We recently decided to exercise our right to join the Italian public health system. If we pay a small annual tax, we can get most any available health care for peanuts. It didn’t take much thought to realize our annual fee is less than the cost of two vaccines or a small portion of our private insurance’s deductible for other visits.
After a full morning last week of researching how the process works, we finally found which of the health offices covers our district and how to get there.
10am – photocopies of every imaginable document in hand, trek to health office by bus and foot
11am- helped by (surprisingly) kind and competent young woman on the other side of the glass window who tells us how much to pay at the post office for the annual fee
12pm- after five failed attempts at using ATMs to withdraw said fee and a few miles of extra wear on our shoes, we return home to our neighborhood to go to the most reliable bank we know
1pm- money in hand, stand in line at post office to pay the fee. Stop at home to make extra photocopies just in case, and travel back to the office.
2pm- learn we’re missing a document (a fiscal code — something like a SSN in the US) for Joy
9am- search on internet for office in the boondocks where they issue said fiscal code, print directions and take friends’ borrowed car in search of said office. Our arrival is delayed by a missing link in Google Maps, lots of one-way underpasses and unmarked rural intersections.
11am- find office and receive forms to fill out and three numbers (one for each of us, since we needed to make sure our address was listed correctly anyway)… told office closes at 12:45. Find out we may not have an adequate number of copies of our belly buttons (or whatever they’re asking for), but copier is broken and we’re in the middle of nowhere.
12:40pm- sigh a heavy sigh of relief to see our first number called just in time before closing. Papers processed after satisfying the lady with our pile of photocopies, and we’re on our way.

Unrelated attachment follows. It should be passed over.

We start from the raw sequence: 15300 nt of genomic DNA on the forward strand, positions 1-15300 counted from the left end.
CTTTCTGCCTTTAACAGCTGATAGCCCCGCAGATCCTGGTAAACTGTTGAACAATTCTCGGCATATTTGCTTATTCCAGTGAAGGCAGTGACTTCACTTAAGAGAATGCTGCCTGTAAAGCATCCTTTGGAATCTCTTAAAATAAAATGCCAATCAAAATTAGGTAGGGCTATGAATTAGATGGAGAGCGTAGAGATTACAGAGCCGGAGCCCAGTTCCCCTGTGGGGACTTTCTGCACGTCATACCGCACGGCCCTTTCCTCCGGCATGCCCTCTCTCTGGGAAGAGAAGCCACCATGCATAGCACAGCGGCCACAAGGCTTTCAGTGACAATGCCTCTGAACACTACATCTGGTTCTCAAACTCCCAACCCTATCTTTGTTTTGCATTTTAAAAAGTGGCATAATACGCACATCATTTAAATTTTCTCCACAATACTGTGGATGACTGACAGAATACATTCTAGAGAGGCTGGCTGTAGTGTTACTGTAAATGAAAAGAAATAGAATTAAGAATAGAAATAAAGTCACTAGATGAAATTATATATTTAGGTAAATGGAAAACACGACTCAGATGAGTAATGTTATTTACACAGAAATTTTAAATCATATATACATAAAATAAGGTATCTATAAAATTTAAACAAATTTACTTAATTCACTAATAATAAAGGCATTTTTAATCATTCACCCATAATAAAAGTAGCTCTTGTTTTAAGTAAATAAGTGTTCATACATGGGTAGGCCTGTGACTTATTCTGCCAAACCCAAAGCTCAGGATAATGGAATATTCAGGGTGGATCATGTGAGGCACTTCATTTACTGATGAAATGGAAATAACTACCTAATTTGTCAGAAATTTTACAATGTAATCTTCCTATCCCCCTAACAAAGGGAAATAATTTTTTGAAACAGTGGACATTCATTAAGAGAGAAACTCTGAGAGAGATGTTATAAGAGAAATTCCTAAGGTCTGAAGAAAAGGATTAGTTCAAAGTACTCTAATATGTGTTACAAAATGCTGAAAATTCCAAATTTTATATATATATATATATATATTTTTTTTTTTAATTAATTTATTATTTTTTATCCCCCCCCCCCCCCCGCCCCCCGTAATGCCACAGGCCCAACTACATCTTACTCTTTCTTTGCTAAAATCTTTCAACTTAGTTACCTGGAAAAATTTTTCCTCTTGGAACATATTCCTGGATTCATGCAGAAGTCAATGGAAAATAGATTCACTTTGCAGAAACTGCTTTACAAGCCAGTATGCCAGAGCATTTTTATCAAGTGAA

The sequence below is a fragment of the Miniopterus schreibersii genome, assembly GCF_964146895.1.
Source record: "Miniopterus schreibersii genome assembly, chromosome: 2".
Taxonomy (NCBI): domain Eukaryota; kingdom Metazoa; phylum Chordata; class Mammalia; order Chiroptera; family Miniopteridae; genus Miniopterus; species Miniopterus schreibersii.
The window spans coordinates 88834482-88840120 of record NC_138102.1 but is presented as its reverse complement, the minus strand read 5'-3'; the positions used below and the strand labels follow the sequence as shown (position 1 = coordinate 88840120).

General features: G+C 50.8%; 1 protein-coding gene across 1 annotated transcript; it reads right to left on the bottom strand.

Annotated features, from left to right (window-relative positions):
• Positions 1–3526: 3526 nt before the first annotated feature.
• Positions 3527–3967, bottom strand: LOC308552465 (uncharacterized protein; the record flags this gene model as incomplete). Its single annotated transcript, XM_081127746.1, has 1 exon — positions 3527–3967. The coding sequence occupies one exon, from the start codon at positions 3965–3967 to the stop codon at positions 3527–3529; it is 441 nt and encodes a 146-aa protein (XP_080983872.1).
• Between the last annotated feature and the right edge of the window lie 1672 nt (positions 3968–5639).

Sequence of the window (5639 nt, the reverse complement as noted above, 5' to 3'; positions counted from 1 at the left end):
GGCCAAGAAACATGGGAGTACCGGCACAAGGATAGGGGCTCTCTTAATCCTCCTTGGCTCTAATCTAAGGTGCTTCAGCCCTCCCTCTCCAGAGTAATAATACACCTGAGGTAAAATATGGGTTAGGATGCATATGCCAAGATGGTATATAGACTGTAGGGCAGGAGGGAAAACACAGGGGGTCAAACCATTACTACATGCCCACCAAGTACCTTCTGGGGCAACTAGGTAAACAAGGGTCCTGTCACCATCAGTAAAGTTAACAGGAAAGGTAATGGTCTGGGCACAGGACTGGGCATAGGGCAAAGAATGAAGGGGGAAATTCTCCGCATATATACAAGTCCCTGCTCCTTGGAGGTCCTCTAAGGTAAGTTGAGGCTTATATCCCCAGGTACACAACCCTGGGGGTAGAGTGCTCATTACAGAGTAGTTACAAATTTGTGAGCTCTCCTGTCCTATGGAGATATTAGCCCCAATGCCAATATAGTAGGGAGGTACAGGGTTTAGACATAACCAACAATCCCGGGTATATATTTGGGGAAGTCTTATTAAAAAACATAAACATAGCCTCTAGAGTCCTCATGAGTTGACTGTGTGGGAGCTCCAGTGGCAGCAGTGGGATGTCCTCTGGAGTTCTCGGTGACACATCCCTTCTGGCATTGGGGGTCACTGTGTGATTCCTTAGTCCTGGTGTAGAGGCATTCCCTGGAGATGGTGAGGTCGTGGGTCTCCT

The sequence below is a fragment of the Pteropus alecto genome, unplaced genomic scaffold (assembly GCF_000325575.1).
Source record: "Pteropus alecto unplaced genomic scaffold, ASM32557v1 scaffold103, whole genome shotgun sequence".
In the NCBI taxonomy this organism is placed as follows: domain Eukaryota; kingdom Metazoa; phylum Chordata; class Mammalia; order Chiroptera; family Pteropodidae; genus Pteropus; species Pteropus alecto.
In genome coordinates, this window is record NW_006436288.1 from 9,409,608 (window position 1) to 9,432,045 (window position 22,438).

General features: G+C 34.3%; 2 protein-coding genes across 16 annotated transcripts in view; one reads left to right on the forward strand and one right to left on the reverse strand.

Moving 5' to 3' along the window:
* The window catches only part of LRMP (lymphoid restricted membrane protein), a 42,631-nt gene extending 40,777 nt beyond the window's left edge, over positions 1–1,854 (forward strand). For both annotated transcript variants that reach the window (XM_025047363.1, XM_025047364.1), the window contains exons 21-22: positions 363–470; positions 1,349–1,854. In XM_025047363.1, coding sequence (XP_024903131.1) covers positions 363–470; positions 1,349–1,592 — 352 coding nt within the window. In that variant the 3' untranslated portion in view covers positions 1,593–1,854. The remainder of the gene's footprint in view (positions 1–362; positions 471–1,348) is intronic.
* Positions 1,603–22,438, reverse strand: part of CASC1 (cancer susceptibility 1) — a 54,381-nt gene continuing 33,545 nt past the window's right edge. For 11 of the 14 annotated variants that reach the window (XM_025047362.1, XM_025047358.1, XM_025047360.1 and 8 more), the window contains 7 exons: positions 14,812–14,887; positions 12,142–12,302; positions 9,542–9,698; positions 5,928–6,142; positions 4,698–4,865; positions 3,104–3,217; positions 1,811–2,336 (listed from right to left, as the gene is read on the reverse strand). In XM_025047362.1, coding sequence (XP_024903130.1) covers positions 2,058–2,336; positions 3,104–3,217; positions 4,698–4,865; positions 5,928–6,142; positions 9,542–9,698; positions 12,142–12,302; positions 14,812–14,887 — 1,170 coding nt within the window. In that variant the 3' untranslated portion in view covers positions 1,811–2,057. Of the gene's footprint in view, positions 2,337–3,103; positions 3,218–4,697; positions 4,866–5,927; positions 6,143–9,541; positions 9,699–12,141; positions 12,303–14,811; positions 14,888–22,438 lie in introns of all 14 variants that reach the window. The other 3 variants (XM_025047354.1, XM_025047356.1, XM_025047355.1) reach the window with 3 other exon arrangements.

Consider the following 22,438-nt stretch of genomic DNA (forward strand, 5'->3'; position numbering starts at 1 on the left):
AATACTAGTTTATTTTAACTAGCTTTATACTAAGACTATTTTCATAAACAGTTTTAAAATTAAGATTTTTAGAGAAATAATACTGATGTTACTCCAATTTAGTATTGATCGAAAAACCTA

1pm- return to health office with new fiscal code in hand only to find them closed for the day. Groan.
10am- fourth trip by bus to health office in three days. Submit new fiscal code, only to learn it’s ummm… wrong. The code indicates Joy’s a boy. Sigh. Same kind worker decides to override the system and mark her as a girl anyway.
11am- we’re sent upstairs to room 8 with papers covered in bar codes to get our health cards printed out. Computer system is down. No go.
12pm- after following the worker’s advice and getting a coffee next door, we come back to find a line forming of unhappy people in the same dilemma. Eventually worker advises us to come back another day.
Hopefully we’ll have our cards. Then we can actually go meet the doctors we chose off a list at random to see how the system really works. Thankfully the lady with the broken computer gave us a form to fill out delegating one of us to be the other’s representative so we don’t BOTH have to spend a fourth day on this chase.
Then next week we can wait in line again at the office on the edge of town to get Joy’s code fixed to indicate she’s a girl.